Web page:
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From the Pressbox: The Basics

Paul Bruno

Paul Bruno is co-host of the RotoWire fantasy hockey podcast, The Great Ones. He has been an accredited member of the Toronto sports media for more than 20 years. Paul also helps with RW's DFS podcast and is a contributing writer for RW NFL, MLB and CFL content. Follow him on twitter: @statsman22.

This week we continue your fantasy pool preparations by looking at the hockey pool strategies that you need to know in order to dominate your pools.

Total Points Leagues

The premise is quite simple, in that your group of friends can set up a draft of players and simply track their scoring points as the regular season progresses. You will need to set up a mutually agreeable time to get together on a Draft day to carry out the set up of the pool. Drawing lots determines the draft order. In addition, teams should agree on the total number of rounds.

Typically, the basic scoring statistics (goals and assists) will be all that is required for the offensive players and goalies are not usually involved. Once the draft order is determined, the draft can proceed with the player drawing number 1 going first and continuing until the last player drafts, to complete round 1. Round 2 should proceed in reverse order from Round 1, such that the last team choosing from Round 1 will start Round 2.

Preparation for this type of Draft is essential for improving your chances for success.

Typically, these drafts don't not allow for player replacement, due to injury or suspension, so it is critical to consider the top scorers who are not injury prone in the early rounds of your draft. In these early rounds you should focus on the blue chip players who have regularly been among the top 50 scorers in the last few years. There does not appear a franchise-type player among this year's rookie class, so stick to the proven players for your first few picks.

Another consideration is to focus on those teams that are expected to do well and look at their top 6 forwards and top two or three scoring defenders. In terms of those defensemen, be careful not to choose them too early.

As long as the scoring statistics in your pool use only goals and assists, you should not lose sight of the leading scorers on some of the projected non-playoff teams. One more aspect that should be explored is the projected power play units of the various teams. This will enable you to find some other players that may not jump out at you.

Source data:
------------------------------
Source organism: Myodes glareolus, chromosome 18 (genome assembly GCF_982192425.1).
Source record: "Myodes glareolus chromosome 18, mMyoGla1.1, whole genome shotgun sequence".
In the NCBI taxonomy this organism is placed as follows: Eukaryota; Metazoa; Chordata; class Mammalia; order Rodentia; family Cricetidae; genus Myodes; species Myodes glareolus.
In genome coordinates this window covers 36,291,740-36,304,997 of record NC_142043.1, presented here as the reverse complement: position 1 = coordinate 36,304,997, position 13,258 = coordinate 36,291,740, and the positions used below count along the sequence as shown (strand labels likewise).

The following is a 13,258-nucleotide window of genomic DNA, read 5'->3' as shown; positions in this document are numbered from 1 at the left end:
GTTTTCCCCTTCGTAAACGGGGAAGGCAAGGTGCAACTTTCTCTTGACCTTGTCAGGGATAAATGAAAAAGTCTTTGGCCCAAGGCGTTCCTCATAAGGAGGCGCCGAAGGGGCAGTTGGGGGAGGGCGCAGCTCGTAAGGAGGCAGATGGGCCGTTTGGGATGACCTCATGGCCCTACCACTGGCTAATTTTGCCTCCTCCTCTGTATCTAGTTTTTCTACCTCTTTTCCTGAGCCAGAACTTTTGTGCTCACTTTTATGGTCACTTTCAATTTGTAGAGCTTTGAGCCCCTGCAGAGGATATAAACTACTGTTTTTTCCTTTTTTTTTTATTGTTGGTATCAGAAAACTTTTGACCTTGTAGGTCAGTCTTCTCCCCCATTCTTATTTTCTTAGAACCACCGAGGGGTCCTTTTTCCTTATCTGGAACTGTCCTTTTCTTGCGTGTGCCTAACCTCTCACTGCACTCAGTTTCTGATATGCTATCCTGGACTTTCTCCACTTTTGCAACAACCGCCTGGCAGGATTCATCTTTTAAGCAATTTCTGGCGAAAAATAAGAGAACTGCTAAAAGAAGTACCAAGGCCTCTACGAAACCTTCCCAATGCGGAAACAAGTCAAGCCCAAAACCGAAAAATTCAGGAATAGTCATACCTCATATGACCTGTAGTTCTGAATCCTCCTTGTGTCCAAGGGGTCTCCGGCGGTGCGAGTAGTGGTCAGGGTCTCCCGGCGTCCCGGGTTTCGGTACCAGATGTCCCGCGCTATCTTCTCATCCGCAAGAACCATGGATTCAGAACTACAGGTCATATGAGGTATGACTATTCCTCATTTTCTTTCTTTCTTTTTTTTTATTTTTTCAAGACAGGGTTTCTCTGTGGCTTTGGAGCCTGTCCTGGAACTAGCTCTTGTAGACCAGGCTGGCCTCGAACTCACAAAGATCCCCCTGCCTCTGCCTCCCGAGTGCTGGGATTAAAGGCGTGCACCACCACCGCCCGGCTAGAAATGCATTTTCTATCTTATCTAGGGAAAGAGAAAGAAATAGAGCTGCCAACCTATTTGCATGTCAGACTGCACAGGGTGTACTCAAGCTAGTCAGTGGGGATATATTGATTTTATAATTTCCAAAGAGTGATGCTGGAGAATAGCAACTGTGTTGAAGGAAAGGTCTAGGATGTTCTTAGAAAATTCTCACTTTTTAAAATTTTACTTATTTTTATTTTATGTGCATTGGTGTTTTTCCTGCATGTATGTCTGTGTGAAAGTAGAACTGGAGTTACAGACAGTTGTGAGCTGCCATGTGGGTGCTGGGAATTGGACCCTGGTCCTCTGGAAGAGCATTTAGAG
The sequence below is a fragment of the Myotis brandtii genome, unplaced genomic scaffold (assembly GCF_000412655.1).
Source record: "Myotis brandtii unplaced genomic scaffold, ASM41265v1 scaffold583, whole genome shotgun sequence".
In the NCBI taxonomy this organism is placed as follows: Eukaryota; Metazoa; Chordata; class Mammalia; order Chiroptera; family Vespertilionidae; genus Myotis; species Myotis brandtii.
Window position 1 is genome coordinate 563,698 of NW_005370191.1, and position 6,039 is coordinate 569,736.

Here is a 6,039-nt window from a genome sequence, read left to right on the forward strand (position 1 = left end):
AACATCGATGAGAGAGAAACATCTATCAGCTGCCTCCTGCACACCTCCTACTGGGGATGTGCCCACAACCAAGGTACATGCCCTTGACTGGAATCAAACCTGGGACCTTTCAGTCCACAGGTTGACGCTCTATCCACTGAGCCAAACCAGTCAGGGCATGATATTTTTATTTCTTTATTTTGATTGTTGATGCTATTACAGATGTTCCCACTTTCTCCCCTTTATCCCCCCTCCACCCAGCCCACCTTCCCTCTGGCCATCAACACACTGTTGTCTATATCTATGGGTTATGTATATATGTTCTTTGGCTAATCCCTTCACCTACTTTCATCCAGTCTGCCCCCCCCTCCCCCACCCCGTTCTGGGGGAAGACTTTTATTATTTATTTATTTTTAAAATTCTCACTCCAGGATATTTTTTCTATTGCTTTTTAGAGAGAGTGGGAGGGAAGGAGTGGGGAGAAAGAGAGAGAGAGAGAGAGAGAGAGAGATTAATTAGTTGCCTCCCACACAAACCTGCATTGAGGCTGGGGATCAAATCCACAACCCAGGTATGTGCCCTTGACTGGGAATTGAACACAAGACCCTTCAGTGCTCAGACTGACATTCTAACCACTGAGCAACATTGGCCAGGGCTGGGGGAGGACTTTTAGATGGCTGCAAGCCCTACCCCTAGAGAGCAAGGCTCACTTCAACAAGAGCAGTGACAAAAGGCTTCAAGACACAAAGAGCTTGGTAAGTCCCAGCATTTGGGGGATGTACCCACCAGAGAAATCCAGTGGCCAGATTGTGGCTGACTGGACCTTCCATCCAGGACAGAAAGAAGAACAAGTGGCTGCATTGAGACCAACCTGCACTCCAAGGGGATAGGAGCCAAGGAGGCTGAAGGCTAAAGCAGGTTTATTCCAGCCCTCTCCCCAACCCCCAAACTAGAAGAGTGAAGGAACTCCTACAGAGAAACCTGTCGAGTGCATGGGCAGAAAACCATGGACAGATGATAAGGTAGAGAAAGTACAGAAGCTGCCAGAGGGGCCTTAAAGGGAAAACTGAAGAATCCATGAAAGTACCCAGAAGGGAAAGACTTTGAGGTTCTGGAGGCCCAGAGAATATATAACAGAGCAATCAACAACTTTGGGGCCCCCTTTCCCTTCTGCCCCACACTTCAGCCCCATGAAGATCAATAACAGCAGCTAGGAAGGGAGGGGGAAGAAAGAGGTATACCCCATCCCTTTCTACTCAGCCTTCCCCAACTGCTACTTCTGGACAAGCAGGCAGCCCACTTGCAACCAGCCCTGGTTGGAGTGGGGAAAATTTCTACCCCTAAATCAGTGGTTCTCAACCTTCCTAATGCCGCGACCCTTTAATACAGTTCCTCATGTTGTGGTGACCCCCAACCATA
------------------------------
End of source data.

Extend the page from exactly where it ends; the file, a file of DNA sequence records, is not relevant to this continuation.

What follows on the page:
As you find your way into the middle and later rounds you ought to shift your focus to the players who will play on the same lines as some of the top 20 stars in the game.

The time to take a chance, if you are inclined, is with your last pick or two. Here you want to bear in mind top rookie prospects who figure to get good playing time or veterans who are returning from what you might consider is an unusual poor past season.

You have to hope that injuries don't not wipe out your roster or else you may lose interest in this type of draft. Success in this format is equal parts of skill in drafting and good luck in picking players who stay healthy.

If you want to make this type of draft a bit more complex you reward defensemen two points for every goal and to remove some of the sting of losses due to injury you can add a number of drop/add dates where long term injured players can be replaced. This latter option will keep more participants interested in a season-long pool.

Pick Any 20 Players

This format is very good if your desire is to get a large group of people to participate. It is a great fundraiser in support of kids teams and for worthy causes. The premise here is very simple, in that the participants are asked to pick any 20 players that you expect will play in the upcoming season.

Typically, there will be a number of common players selected as it is expected that some of the perennial top scorers will be among the leaders year after year. The trick is to those players on the cusp of the top twenty who may be poised for a breakthrough.

To begin preparing for such a pool, the best starting point is to look at the past two or three final scoring leader lists and determine who are common on those lists. Next, eliminate any players, among the leaders, who may have retired over the past year. At this point, you will likely have a core of about 10 players who will be on most fellow draft lists. Now, you have to focus on the players that will make the difference.